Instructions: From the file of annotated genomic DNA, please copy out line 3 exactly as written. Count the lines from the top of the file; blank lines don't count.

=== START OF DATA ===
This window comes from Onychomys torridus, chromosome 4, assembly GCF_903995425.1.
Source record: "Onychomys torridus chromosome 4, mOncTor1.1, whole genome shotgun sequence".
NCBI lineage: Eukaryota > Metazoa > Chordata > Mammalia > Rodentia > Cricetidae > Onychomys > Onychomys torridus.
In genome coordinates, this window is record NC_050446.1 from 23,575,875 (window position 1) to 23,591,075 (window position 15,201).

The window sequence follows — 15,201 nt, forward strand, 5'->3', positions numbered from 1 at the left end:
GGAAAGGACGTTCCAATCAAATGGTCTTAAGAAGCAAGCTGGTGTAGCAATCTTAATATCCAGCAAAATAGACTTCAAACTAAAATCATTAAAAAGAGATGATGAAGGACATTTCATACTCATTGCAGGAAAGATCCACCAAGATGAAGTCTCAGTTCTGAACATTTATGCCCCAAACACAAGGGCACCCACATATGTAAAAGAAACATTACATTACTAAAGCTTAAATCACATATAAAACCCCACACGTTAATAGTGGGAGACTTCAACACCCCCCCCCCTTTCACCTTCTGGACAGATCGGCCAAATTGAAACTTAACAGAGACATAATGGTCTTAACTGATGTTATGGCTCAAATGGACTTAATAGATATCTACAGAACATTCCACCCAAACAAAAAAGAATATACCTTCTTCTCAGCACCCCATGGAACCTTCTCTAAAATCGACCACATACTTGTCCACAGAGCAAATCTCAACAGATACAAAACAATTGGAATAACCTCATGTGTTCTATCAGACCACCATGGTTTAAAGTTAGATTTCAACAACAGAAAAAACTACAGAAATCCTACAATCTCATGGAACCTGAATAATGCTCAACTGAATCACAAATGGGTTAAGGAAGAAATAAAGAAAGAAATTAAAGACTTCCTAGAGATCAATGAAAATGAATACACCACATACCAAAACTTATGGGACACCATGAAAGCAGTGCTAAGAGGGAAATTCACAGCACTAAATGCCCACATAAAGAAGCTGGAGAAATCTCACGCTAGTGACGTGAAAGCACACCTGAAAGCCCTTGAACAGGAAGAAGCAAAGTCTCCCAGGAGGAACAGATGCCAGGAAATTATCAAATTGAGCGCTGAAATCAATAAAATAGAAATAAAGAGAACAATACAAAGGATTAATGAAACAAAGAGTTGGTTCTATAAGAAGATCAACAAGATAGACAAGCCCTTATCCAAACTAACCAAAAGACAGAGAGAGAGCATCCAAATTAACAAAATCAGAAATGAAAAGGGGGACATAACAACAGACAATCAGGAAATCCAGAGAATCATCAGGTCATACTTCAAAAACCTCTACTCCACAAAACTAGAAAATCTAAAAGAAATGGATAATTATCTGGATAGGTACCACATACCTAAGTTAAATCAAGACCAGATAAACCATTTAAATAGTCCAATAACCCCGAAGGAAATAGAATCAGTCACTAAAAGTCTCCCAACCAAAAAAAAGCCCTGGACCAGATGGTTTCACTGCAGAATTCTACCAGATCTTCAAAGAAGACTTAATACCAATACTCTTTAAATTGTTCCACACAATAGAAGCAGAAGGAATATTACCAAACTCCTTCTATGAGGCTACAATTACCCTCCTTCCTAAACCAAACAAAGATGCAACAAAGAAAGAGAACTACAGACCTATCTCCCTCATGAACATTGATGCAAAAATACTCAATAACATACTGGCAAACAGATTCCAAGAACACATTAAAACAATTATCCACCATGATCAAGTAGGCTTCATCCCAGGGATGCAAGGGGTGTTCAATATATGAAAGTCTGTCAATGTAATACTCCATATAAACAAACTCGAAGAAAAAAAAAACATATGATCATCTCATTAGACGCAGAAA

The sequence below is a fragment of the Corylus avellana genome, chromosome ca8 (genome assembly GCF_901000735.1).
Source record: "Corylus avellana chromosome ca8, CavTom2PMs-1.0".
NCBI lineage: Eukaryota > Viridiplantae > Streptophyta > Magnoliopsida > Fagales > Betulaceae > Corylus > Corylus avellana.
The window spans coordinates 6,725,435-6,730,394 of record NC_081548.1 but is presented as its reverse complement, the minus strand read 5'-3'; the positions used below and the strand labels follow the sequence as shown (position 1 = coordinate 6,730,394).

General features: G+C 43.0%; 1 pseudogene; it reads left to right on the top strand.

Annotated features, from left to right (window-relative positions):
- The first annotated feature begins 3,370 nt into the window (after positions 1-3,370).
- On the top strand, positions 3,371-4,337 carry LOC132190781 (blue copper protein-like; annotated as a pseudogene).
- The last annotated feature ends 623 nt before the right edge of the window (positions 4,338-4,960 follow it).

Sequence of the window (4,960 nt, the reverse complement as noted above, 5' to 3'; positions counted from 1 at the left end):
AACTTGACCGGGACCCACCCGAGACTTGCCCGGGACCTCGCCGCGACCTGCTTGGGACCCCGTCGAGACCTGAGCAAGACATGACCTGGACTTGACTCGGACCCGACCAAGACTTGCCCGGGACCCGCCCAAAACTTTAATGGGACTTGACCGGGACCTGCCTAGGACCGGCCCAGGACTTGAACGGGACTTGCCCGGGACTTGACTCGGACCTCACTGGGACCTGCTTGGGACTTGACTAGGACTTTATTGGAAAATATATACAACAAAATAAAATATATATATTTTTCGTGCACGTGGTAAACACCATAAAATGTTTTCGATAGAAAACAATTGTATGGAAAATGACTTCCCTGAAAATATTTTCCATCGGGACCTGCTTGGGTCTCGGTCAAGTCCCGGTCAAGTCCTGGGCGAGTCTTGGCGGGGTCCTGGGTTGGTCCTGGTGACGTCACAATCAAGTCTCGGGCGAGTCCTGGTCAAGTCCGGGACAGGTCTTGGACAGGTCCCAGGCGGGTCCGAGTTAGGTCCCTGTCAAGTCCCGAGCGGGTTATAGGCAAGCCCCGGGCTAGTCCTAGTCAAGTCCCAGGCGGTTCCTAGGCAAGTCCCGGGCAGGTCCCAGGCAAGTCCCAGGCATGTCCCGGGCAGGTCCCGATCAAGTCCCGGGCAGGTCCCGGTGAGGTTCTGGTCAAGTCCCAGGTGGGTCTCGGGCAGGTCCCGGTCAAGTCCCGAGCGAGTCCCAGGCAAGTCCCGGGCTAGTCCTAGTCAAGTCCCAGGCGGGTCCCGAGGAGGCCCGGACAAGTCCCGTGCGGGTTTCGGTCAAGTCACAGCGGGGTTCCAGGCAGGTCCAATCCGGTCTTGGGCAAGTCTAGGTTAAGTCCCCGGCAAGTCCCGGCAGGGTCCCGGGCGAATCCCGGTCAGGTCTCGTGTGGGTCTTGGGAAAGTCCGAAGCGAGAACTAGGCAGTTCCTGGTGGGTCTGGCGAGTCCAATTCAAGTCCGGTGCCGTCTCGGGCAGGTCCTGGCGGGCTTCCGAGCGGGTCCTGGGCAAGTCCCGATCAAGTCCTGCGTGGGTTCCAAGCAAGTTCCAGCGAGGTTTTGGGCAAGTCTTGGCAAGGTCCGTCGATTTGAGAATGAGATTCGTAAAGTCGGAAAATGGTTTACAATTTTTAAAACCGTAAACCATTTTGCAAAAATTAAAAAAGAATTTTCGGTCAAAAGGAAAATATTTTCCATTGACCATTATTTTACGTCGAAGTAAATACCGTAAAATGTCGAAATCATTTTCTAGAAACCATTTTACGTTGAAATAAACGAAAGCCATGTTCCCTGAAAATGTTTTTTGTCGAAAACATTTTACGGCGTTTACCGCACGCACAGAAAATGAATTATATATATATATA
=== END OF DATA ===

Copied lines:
NCBI lineage: Eukaryota > Metazoa > Chordata > Mammalia > Rodentia > Cricetidae > Onychomys > Onychomys torridus.